Plenary Speaker for Dental Conferences - Debora Do Canto Assaf

Title: Can speech problems be associated with malocclusion in children? What kind of malocclusions? An epidemiological view!

Debora Do Canto Assaf

Federal University of Santa Maria, Brazil


Dra. Débora Assaf graduated in Dentistry from Federal University of Santa Maria, Brazil. She specialized in Orthodontics from the Group of Orthodontic Studies and Services, in Araraquara, Brazil. Currently, she is a Master’s Student from Federal University of Santa Maria. She works in a private clinic in Santa Maria, Brazil.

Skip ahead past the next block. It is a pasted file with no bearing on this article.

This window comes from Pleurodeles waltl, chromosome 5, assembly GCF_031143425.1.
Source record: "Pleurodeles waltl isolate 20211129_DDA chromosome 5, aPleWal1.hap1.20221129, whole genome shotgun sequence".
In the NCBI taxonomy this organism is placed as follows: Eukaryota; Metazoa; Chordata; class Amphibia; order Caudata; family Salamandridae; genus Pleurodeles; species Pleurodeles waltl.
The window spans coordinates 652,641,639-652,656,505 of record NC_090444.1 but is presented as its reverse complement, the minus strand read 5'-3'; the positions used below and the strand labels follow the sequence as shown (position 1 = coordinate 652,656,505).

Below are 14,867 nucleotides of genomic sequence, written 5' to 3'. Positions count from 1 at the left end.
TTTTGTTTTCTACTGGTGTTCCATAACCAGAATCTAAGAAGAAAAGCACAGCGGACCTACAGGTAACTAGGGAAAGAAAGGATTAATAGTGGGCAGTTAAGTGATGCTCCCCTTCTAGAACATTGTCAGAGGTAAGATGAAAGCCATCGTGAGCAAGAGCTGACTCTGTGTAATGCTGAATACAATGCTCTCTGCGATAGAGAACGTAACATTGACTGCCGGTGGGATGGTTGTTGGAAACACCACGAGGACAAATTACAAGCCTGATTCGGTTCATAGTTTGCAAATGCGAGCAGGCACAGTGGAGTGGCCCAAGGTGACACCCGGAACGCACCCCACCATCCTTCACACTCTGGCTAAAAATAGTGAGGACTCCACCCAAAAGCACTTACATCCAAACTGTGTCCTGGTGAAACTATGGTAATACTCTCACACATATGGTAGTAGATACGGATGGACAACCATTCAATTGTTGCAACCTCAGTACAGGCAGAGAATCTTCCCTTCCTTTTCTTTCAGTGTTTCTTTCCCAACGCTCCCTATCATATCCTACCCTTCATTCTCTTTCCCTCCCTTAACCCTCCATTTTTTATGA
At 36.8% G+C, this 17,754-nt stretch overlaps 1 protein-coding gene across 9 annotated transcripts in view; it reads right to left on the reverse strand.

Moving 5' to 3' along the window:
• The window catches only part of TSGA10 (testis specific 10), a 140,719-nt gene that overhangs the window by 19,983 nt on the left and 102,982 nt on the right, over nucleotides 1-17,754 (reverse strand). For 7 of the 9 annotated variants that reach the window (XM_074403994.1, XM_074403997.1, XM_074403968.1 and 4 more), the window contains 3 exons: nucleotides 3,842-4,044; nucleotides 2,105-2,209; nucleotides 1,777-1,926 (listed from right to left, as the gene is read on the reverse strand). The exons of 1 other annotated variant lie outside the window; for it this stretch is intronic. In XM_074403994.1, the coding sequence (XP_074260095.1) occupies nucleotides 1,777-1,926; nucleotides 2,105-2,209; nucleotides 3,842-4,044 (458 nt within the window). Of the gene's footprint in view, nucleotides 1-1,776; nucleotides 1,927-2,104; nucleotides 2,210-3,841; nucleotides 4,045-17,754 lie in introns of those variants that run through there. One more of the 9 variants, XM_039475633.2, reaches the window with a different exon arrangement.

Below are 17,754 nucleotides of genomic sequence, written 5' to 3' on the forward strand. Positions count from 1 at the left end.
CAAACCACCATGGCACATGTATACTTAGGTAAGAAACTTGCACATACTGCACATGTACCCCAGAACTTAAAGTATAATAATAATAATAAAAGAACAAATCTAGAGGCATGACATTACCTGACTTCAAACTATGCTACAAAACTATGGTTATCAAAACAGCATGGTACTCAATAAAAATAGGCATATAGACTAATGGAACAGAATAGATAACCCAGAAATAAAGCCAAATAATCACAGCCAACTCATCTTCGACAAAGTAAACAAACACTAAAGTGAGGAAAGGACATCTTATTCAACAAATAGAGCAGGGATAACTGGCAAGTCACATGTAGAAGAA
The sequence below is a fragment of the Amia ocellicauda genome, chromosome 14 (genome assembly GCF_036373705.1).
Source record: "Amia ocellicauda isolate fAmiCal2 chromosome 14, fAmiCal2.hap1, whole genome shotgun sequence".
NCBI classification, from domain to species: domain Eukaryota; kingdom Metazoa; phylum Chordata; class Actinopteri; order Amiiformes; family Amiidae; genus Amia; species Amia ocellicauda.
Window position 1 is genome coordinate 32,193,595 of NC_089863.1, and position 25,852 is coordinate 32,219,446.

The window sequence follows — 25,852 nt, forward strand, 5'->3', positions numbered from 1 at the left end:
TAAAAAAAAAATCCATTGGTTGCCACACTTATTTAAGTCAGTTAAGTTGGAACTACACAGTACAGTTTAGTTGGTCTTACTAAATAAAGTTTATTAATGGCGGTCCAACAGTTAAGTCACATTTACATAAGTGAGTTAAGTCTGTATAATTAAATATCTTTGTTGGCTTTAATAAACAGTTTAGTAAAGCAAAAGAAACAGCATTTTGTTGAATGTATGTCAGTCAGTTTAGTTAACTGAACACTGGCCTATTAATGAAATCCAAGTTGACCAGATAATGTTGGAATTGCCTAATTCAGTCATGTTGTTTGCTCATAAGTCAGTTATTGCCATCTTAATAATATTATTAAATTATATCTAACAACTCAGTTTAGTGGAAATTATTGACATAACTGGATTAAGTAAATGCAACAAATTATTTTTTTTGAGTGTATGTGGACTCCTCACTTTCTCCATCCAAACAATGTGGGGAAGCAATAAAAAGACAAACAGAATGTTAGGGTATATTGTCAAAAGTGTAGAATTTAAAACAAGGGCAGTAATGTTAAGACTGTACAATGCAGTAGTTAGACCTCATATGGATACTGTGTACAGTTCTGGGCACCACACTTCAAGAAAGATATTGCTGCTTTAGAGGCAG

The ability to communicate and interact socially is of high importance for individuals of all ages, and language is a key factor for communication between people. Speech is the result of the planning and execution of sequences of movements, which require very precise neuromuscular coordination. Speech disorders may begin as early as childhood, approximately 33.6% of children presented some type of alteration in the articulation of sounds in a Brazilian sample. Among the factors that influence the precision of the articulatory points are the presence and position of the teeth, mobility of the lips, cheeks and soft palate, and the position and mobility of the tongue and mandible, as well as the intraoral space for articulation and resonance, deviations in the functions of chewing, swallowing and breathing may also be associated. When the origin of the speech disorder occurs at skeletal and muscular structures of the stomatognathic system, we call these alterations as having a musculoskeletal origin represented by the distortion of sounds, which occurs as adjustments or compensations for more intelligible speech, such as anterior and lateral lisp (phoneme error / s /). Alteration of the shape of the dental arch added to tongue hypofunction are the factors most frequently associated with anterior and lateral lisp. The high sample size of our cross-sectional study (547 mixed-dentition children from state schools in the city of Santa Maria – Brazil), combined with a complete occlusal evaluation, considering the three occlusion components (vertical, transverse and sagittal), respiratory mode evaluation, tongue position and specific diagnosis of distortion type, have the potential to clarify doubts about the association between malocclusion, altered respiratory mode (oral / oronasal), alterations in the position of the tongue and speech dysfunction. This would enable dentists and speech therapists, when observing certain alterations, to plan interdisciplinary treatments, guaranteeing an adequate occlusal relationship and phonoarticulatory function. As a result of the study, we observed that individuals with deep overbite present a protective relationship to speech distortion, whereas posterior crossbite is a risk factor for this problem. Regarding the alteration in the position of the tongue, anterior open bite and oral/oronasal respiratory mode represent a risk factors, while the presence of deep overbite and being male represent protection factors for the tongue in normal position.